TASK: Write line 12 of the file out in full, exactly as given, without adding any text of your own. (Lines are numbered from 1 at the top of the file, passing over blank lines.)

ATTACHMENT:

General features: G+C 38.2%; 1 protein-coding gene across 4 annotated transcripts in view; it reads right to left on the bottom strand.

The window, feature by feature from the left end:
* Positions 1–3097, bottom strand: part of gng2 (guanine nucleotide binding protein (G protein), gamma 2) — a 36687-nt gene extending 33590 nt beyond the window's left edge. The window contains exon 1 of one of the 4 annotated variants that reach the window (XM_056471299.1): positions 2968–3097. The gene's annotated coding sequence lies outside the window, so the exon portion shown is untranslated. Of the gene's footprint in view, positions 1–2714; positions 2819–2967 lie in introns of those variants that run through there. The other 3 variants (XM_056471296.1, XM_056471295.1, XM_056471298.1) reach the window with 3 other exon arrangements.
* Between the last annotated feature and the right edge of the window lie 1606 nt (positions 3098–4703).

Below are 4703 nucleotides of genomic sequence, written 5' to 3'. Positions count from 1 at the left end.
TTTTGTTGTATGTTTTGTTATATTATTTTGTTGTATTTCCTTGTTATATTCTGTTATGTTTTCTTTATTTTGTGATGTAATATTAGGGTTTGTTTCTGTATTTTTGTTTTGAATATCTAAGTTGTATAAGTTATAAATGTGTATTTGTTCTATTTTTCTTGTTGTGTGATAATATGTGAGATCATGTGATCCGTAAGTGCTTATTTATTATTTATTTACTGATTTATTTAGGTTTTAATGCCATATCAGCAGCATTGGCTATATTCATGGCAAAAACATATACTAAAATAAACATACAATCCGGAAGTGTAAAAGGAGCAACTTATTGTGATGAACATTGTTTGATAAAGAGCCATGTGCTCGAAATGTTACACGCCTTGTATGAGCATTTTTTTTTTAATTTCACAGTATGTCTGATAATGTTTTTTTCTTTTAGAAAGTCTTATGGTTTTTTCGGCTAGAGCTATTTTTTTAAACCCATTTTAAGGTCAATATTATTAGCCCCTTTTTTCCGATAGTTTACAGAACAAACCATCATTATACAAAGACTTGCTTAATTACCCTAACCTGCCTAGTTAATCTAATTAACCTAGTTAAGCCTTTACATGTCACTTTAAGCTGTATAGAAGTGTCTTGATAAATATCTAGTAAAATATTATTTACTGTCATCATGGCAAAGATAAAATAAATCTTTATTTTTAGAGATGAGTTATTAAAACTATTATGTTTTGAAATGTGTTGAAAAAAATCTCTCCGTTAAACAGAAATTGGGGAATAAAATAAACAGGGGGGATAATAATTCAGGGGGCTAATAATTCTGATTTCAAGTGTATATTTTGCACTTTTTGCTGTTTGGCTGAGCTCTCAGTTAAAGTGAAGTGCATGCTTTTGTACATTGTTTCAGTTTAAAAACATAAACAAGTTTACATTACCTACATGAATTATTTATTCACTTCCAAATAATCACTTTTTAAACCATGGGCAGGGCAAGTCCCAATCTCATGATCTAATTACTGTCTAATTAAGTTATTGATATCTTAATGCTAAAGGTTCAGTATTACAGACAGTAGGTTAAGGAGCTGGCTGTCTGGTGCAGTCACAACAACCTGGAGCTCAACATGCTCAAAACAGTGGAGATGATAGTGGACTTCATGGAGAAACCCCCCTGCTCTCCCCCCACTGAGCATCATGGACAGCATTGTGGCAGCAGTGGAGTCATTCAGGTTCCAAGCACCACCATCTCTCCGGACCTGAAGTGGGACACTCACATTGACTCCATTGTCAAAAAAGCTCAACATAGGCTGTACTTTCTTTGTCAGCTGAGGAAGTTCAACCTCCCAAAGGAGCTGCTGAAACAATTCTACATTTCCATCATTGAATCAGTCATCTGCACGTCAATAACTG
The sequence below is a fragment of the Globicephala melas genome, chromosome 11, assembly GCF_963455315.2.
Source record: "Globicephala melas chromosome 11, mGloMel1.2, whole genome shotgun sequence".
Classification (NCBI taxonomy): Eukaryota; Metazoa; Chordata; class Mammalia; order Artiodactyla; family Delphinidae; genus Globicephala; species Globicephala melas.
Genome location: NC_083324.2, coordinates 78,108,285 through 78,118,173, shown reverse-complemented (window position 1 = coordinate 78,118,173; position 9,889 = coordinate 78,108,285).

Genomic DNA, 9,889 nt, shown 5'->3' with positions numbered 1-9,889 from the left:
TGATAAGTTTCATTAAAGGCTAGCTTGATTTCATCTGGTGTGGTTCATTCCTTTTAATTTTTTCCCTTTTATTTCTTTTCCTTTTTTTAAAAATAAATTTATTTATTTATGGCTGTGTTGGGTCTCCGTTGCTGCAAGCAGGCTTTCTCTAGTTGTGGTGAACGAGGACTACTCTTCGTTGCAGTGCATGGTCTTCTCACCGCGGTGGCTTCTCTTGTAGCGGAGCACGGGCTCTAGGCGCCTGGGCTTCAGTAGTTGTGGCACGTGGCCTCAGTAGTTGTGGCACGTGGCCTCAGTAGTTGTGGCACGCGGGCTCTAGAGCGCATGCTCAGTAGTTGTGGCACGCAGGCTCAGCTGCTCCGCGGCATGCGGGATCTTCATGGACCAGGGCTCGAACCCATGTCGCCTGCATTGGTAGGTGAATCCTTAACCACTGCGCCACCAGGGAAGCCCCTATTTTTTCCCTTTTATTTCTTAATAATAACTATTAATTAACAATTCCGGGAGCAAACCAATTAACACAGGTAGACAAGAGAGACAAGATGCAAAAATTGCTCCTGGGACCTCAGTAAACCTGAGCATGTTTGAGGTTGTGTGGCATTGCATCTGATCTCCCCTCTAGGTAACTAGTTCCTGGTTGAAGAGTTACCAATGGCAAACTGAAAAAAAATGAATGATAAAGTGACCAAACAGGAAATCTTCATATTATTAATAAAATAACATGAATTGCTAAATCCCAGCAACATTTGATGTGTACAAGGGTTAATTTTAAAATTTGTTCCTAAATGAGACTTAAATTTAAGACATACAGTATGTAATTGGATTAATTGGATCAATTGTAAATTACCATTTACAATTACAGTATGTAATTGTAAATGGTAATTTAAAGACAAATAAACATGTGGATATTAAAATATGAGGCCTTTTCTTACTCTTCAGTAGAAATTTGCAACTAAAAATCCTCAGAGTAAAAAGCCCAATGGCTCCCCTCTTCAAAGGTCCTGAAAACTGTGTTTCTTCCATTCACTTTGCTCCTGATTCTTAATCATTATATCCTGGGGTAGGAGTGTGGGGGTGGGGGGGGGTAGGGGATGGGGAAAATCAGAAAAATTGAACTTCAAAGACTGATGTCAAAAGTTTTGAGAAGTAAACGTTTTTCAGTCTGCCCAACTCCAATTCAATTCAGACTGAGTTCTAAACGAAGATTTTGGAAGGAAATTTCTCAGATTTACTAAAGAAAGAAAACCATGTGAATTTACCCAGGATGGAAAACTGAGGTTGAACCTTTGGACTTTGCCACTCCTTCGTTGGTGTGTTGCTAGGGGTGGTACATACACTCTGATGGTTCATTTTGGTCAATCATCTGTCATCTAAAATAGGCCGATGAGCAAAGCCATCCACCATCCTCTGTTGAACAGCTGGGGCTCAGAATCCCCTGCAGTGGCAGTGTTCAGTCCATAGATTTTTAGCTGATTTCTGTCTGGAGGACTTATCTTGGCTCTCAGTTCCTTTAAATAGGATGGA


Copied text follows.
TGATAAGTTTCATTAAAGGCTAGCTTGATTTCATCTGGTGTGGTTCATTCCTTTTAATTTTTTCCCTTTTATTTCTTTTCCTTTTTTTAAAAATAAATTTATTTATTTATGGCTGTGTTGGGTCTCCGTTGCTGCAAGCAGGCTTTCTCTAGTTGTGGTGAACGAGGACTACTCTTCGTTGCAGTGCATGGTCTTCTCACCGCGGTGGCTTCTCTTGTAGCGGAGCACGGGCTCTAGGCGCCTGGGCTTCAGTAGTTGTGGCACGTGGCCTCAGTAGTTGTGGCACGTGGCCTCAGTAGTTGTGGCACGCGGGCTCTAGAGCGCATGCTCAGTAGTTGTGGCACGCAGGCTCAGCTGCTCCGCGGCATGCGGGATCTTCATGGACCAGGGCTCGAACCCATGTCGCCTGCATTGGTAGGTGAATCCTTAACCACTGCGCCACCAGGGAAGCCCCTATTTTTTCCCTTTTATTTCTTAATAATAACTATTAATTAACAATTCCGGGAGCAAACCAATTAACACAGGTAGACAAGAGAGACAAGATGCAAAAATTGCTCCTGGGACCTCAGTAAACCTGAGCATGTTTGAGGTTGTGTGGCATTGCATCTGATCTCCCCTCTAGGTAACTAGTTCCTGGTTGAAGAGTTACCAATGGCAAACTGAAAAAAAATGAATGATAAAGTGACCAAACAGGAAATCTTCATATTATTAATAAAATAACATGAATTGCTAAATCCCAGCAACATTTGATGTGTACAAGGGTTAATTTTAAAATTTGTTCCTAAATGAGACTTAAATTTAAGACATACAGTATGTAATTGGATTAATTGGATCAATTGTAAATTACCATTTACAATTACAGTATGTAATTGTAAATGGTAATTTAAAGACAAATAAACATGTGGATATTAAAATATGAGGCCTTTTCTTACTCTTCAGTAGAAATTTGCAACTAAAAATCCTCAGAGTAAAAAGCCCAATGGCTCCCCTCTTCAAAGGTCCTGAAAACTGTGTTTCTTCCATTCACTTTGCTCCTGATTCTTAATCATTATATCCTGGGGTAGGAGTGTGGGGGTGGGGGGGGGTAGGGGATGGGGAAAATCAGAAAAATTGAACTTCAAAGACTGATGTCAAAAGTTTTGAGAAGTAAACGTTTTTCAGTCTGCCCAACTCCAATTCAATTCAGACTGAGTTCTAAACGAAGATTTTGGAAGGAAATTTCTCAGATTTACTAAAGAAAGAAAACCATGTGAATTTACCCAGGATGGAAAACTGAGGTTGAACCTTTGGACTTTGCCACTCCTTCGTTGGTGTGTTGCTAGGGGTGGTACATACACTCTGATGGTTCATTTTGGTCAATCATCTGTCATCTAAAATAGGCCGATGAGCAAAGCCATCCACCATCCTCTGTTGAACAGCTGGGGCTCAGAATCCCCTGCAGTGGCAGTGTTCAGTCCATAGATTTTTAGCTGATTTCTGTCTGGAGGACTTATCTTGGCTCTCAGTTCCTTTAAATAGGATGGA